Firsthand | Experiences with aging

By Kristine Mortensen

My mother had excellent hearing. Our family used to joke that Nana was able to hear children whispering, well into her 90s, no matter where they were hiding in her house. (It’s true, she could.) But my dad needed hearing aids, as did all of his siblings. And because I physically resemble my dad’s side of the family, I long assumed the day might come when I would need hearing aids, too. And, so it has.

Fortunately, just as I came to that realization, I learned about a hearing loss and successful aging study that was seeking volunteers at the U of M. I applied for and was accepted into the ACHIEVE study, and, soon after my initial screening, was fitted with a pair of sleek, “smart” hearing aids in June 2018.

My hearing loss is moderate. Nevertheless, I am amazed by the difference I experience with my hearing aids. It’s simply wonderful. I can now easily hear the soft-spoken elementary school students I tutor; I have no trouble conversing with a small group of people in a noisy public place; and I can easily understand dialog, even poorly recorded, on TV—I simply stream the audio directly through my hearing aids! 

In addition to hearing aids, the study equipped me with several communication strategies for making it easier to hear and understand. Foremost among them: Don’t bluff!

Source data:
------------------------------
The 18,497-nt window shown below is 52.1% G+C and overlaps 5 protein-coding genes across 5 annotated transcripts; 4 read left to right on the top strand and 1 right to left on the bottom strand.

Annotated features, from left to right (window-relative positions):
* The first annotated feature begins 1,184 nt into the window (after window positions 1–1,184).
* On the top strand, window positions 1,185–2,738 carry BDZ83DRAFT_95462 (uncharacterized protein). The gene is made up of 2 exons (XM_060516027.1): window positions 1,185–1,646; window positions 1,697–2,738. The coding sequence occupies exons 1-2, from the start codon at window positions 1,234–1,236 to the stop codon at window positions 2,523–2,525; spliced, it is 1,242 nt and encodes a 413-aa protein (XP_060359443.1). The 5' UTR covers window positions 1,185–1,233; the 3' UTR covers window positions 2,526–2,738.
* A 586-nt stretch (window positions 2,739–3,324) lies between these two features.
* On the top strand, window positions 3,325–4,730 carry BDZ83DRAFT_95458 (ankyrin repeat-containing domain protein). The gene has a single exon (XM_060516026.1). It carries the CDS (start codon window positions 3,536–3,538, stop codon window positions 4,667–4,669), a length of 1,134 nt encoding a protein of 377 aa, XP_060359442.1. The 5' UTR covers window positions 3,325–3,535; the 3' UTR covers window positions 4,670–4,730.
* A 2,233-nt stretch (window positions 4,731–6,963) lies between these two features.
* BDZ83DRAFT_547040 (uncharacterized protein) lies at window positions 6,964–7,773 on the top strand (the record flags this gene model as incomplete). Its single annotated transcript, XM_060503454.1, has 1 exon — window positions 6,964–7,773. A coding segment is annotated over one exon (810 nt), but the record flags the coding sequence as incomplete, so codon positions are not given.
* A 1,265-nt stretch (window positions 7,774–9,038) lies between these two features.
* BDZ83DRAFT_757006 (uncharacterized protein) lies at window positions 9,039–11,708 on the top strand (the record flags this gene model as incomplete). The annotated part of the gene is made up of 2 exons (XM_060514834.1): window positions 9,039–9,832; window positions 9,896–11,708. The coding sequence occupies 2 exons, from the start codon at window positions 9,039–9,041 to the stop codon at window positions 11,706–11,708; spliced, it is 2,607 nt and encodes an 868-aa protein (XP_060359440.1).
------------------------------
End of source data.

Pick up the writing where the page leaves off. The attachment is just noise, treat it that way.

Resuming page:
Hearing loss affects about one-third of all adults in the U. S. between ages 65 and 74 and more than half over age 75. In other words, hearing loss is nothing to be embarrassed about. It is normal. 

Did you know that untreated hearing loss can increase your risk of falls? It can also lead to social isolation and cognitive decline, neither of which is conducive to healthy aging. 

If you suspect you’re experiencing hearing loss, I encourage you to get your hearing tested by a qualified audiologist. A thorough evaluation includes testing to produce an audiogram—which charts your hearing at low, mid, and high frequencies—and to determine your ability to discriminate between similar sounding words. I did that annually for about three years before I eventually got my hearing aids, and it really helped when it came time to decide that hearing aids, for me, were no longer a “nice to have” but a “need to have.”



The election of UMRA officers and new board members for 2024–25 will be conducted via an online poll from May 13 to 19, with the results to be announced at our annual meeting on May 21. Look for the ballot in your email inbox on May 13. Diane Young has been nominated to be president-elect.